Step 4: Do a Quick Sand
There were a few spots on the leg and arm glider pieces where all of the old paint didn’t come off with the paint stripper.
So, I sanded those spots with 80-grit sandpaper and my orbital sander to get it as close to the white base as possible.
I scuff-sanded the rest of the leg and arm pieces just to make sure the paint would have good adhesion.
As for the seats, there were also several areas where the paint didn’t come all the way off. Instead of sanding the seats with an orbital sander, my husband used an angle grinder with a paint stripping wheel.
This way we made sure that the surface of the seats were down to the bare metal and had a smooth surface for paint.
Step 5: Prime
After cleaning the dust off all of the pieces, it was time to prime everything.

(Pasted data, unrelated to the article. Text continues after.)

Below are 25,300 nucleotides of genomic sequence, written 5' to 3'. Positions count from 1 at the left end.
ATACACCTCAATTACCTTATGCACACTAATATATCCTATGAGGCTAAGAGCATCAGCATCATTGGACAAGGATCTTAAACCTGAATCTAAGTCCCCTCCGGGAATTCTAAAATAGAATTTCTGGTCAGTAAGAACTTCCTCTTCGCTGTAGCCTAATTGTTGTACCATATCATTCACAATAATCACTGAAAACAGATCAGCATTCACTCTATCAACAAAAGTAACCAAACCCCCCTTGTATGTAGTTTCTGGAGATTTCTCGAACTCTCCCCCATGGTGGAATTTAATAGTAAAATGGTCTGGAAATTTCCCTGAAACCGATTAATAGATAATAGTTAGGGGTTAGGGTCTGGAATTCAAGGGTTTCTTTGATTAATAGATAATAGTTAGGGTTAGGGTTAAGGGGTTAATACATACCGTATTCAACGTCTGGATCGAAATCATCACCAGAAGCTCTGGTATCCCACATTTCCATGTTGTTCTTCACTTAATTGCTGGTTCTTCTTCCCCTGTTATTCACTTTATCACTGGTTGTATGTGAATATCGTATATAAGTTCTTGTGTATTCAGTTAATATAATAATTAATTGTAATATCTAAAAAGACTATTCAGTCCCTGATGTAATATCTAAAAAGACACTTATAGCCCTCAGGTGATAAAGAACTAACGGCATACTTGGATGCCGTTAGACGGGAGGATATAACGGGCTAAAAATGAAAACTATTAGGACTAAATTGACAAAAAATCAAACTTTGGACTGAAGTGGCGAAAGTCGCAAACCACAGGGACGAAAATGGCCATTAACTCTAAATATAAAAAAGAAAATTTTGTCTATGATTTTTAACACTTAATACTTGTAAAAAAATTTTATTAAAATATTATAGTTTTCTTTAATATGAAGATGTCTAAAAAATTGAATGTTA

We used Rustoleum Universal Bonding primer specifically because it is made for ‘difficult surfaces’ and ‘prevents rust and corrosion’. It has great reviews online. So, we’ll see how it holds up!
We did 2 coats of primer on everything to get a smooth, even finish.
(Getting everything primed and ready for paint!)
Step 6: Paint
FINALLY, after all that prep work, it was time to paint our metal glider!
We used Rustoleum Painter’s Touch Spray Paint in the color “Ocean Mist” for the seats and Rustoleum Hammered Spray Paint in “Brown” for the legs. These were the same colors that we painted our vintage motel chairs, so now we’ll have a matching vintage set!
It took 2 coats of paint to get everything covered.
Step 7: Put the Metal Glider Back Together
The final step is to put your metal glider back together using brand-new nuts and bolts.
Thankfully, it was easier to put together than it was to take apart!
There were a few paint touch-ups needed after everything was all put back, but after that we were done!
(The crusty before pictures.)
(The after pictures.)
I absolutely love how this vintage metal glider turned out! It was quite a long and tedious process, but so worth it!
I can’t wait to see the whole set together at our new house!